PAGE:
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Toys met requirements of flammability

23 May 2012

In the spring of 2012, the Swedish Chemicals Agency (KemI) analysed toys to test how flammable they are. All the tested toys met today's requirements and were not considered to be flammable. The toys tested were articles which from experience could be flammable, such as wigs, masks and a fancy dress.

When  the new Toy Safety Directive (2009/48/EC) was introduced in 2011 the Swedish Chemicals Agency became the responsible supervisory authority for toy flammability. The present project is the first one performed by KemI in this regulatory area.

The project analysed 14 components in nine toys. The products selected were of the type thought to be flammable:
• masks and fancy dress - have occurred in the EU reporting system for dangerous products (RAPEX) and has been identified as entailing a risk according to standard EN 71.
• Wigs - have been identified as entailing a risk according to standard EN 71.

Performance of analyses

The products were sent to an accredited laboratory for analysis. Five sets of clothes, three wigs and a mask in the form of a cat was analysed.
The laboratory tested the toys in accordance with EN 71 Part 2. They were exposed to a gas flame, which should correspond to a candle. If the toy could ignite the fire spread quickly to the surface. All components meet the requirements of the standard, i.e., they were not considered to be flammable and therefore met the statutory requirements.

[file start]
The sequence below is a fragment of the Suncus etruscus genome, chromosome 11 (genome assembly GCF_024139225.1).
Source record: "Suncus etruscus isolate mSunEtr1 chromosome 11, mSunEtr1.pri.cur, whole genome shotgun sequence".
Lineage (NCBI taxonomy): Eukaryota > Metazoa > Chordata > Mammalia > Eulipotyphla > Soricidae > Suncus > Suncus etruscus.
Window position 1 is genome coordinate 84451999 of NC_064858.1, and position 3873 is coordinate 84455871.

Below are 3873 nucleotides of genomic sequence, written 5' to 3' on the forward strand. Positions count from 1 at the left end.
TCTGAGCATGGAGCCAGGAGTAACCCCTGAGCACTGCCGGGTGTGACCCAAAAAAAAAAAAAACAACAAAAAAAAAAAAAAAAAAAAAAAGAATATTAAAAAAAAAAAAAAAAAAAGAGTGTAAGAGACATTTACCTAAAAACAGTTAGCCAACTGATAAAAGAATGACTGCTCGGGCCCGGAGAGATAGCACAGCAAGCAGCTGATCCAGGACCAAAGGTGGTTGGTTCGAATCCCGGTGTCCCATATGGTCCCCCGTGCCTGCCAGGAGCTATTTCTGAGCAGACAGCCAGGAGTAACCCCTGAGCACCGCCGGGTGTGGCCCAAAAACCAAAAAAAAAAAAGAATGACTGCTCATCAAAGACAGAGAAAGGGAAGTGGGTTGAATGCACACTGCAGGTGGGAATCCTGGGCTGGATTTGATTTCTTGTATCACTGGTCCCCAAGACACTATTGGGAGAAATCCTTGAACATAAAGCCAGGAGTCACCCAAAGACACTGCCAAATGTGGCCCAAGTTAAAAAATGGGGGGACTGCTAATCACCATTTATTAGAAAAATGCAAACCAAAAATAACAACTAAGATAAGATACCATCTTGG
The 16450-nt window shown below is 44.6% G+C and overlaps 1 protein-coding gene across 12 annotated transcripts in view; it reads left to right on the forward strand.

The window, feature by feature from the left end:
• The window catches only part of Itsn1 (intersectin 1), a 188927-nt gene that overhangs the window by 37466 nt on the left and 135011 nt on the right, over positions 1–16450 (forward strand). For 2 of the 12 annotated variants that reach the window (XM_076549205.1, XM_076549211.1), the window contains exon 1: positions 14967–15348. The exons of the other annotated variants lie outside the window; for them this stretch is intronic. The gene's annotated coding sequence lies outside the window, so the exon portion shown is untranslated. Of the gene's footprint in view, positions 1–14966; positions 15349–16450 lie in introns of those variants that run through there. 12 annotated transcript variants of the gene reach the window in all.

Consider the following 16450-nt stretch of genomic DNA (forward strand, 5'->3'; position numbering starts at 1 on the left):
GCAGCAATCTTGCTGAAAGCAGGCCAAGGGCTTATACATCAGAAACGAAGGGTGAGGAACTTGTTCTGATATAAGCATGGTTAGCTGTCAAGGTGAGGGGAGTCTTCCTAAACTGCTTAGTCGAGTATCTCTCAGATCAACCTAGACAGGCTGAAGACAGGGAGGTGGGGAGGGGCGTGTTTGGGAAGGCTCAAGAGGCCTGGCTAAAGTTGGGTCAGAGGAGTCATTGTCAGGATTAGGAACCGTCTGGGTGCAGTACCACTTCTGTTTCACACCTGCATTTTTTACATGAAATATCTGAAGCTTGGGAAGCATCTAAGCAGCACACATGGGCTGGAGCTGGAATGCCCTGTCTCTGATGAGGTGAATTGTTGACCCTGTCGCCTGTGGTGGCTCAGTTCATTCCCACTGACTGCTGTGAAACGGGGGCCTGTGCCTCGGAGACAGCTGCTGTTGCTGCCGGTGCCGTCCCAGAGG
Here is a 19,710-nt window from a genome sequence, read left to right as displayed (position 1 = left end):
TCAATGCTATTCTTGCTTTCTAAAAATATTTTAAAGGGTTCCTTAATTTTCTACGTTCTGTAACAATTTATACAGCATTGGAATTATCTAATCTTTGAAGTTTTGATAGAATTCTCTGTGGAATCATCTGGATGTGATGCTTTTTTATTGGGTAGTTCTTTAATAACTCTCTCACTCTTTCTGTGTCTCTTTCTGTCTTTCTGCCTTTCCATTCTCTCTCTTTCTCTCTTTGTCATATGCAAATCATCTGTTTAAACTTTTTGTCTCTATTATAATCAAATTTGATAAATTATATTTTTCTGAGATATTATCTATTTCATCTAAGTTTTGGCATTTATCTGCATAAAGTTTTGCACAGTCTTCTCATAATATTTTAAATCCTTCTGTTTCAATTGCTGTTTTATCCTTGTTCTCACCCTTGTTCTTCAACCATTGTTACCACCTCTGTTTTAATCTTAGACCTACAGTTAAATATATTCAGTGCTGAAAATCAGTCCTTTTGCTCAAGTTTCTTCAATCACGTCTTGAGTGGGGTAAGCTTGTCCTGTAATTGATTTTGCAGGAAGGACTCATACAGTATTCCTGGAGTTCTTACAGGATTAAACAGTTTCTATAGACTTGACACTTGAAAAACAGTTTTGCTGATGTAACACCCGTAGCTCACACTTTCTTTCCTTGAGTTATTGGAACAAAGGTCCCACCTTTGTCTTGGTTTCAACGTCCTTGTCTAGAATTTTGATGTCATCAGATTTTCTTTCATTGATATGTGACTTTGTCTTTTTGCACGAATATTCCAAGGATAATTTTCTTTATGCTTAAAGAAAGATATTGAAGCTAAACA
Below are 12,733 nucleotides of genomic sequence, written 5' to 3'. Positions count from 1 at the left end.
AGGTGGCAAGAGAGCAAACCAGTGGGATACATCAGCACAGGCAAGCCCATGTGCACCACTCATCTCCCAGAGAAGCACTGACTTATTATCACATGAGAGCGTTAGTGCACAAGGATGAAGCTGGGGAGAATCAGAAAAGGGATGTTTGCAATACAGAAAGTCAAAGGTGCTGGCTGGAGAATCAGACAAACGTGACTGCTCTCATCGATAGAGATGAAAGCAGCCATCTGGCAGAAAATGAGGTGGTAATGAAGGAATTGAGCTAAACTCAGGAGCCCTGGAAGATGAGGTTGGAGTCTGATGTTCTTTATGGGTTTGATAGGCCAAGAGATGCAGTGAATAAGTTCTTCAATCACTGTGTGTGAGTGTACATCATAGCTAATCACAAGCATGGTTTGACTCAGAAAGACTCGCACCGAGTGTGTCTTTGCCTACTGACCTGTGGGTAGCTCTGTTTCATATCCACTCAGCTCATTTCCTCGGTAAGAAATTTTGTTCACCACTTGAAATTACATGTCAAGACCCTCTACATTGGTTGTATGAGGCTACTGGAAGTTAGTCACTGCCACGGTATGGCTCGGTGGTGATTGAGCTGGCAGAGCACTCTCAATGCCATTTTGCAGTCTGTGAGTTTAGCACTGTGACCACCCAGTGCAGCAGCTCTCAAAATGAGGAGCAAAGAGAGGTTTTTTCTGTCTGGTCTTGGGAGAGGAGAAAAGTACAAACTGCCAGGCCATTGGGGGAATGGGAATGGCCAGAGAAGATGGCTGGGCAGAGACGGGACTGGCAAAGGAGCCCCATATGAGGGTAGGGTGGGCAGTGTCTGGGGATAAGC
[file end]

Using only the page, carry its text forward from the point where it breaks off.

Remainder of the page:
- The aim was to see if the toys met regulatory requirements, the preliminary results seem fine, although it does not mean that toys cannot catch fire. There is always a risk that products that meet standard requirements may constitute a fire hazard. The standard defines the rules, requirements and test methods, but a laboratory setting can never fully reflect reality, says KemI inspector Camilla Westlund.

The company that sold the tested products have been informed that the check was done and had access to the analytical results. The companies have also received information about the rules.


The rules in the Toy Safety Directive have been implemented into Swedish Act (2011:579) on Toy Safety and regulation (2011:703) on Toy Safety. Appendix 5 of KemI´s  Chemical Products and Biotechnical Organisms Regulations (KIFS 2008:2) contains provisions on the flammability of toys (amendment KIFS 2011:3). The Swedish Chemicals Agency is responsible to carry out enforcement to check compliance.


Camilla Westlund

Amanda Rosen